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Comcast launches xFi Advanced Gateway, aims for speedy Wi-Fi, IoT integration

Comcast's xFi Advanced Gateway highlights its hardware strategy and how it plays into its plans to be a smart home platform.
Written by Larry Dignan, Contributor

Video: Comcast -- Can it be the smart home platform?

Comcast has rolled out its xFi Advanced Gateway in a move that highlights how the cable, technology and media company is using hardware design to bolster its customer experience.

As previously reported, Comcast has been developing its own hardware, integrating agile software development, and looking to be a smart home and security platform.

The xFi Advanced Gateway is designed to support gigabit speeds over Wi-Fi. Comcast has tested Wi-Fi speeds faster than 1.5 Gbps.

Comcast's xFi Advanced Gateway supports Zigbee, Bluetooth Low Entergy, and other standards for the smart home.


Comcast's xFi Advanced Gateway has 160 MHz-capable 8x8 antenna array, multi-user, multi-input, multi-output (Mu-MiMo) technology, and a series of Internet of things radios to support various standards and protocols.

Chris Satchell, chief product officer at Comcast, said the gateway has been in trials since the beginning of the year. Satchell added that the gateway has been in development for three years and to some degree Comcast had to predict the future about standards.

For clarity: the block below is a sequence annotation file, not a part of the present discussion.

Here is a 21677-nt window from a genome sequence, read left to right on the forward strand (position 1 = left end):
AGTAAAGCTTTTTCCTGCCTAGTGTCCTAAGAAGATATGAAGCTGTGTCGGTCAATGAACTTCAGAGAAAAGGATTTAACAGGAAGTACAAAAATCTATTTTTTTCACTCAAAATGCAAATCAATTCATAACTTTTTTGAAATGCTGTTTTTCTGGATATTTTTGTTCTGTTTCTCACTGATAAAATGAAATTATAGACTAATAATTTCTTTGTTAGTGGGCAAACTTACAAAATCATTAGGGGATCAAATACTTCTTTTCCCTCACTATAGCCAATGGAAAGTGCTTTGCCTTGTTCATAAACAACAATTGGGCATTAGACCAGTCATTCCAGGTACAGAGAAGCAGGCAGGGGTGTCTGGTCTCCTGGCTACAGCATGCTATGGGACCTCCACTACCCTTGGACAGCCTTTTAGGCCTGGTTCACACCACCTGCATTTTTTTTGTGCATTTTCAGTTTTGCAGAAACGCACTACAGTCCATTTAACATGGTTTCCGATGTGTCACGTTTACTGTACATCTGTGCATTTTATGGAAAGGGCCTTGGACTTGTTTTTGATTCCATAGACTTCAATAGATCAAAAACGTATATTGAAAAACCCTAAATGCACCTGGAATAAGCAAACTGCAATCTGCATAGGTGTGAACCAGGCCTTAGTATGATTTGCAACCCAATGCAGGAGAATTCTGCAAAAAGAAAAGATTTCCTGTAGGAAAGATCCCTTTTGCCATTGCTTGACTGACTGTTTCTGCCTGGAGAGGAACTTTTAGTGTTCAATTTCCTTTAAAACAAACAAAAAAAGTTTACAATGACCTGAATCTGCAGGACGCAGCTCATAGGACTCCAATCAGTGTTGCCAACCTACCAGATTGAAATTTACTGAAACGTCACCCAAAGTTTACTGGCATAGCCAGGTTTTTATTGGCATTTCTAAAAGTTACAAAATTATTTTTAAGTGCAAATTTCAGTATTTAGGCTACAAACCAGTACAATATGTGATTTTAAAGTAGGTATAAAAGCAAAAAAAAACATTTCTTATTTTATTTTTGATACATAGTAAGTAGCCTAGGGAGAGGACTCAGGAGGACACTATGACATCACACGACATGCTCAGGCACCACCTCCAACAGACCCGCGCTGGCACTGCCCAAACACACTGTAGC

"We had to be forward leaning about standards adoption," said Satchell. "The 8x8 antenna array is one example. When we started no one had more than 4x4. The growth in IoT standards was another area we had to be bleeding edge."

The xFi Advanced Gateway will be bundled with xFi and Comcast designed it with its Xfinity Design Language, which aims for a consistent look across the company's products and ability to blend into most homes.

According to Satchell, the plan is to bring the xFi Advanced Gateway to more homes, scale the product, and use it to be the center of the digital home. "Wi-Fi is the oxygen to the digital home. If you turned off my water it may take me 12 hours to know that. If it's Wi-Fi that's turned off I know in seconds," said Satchell.

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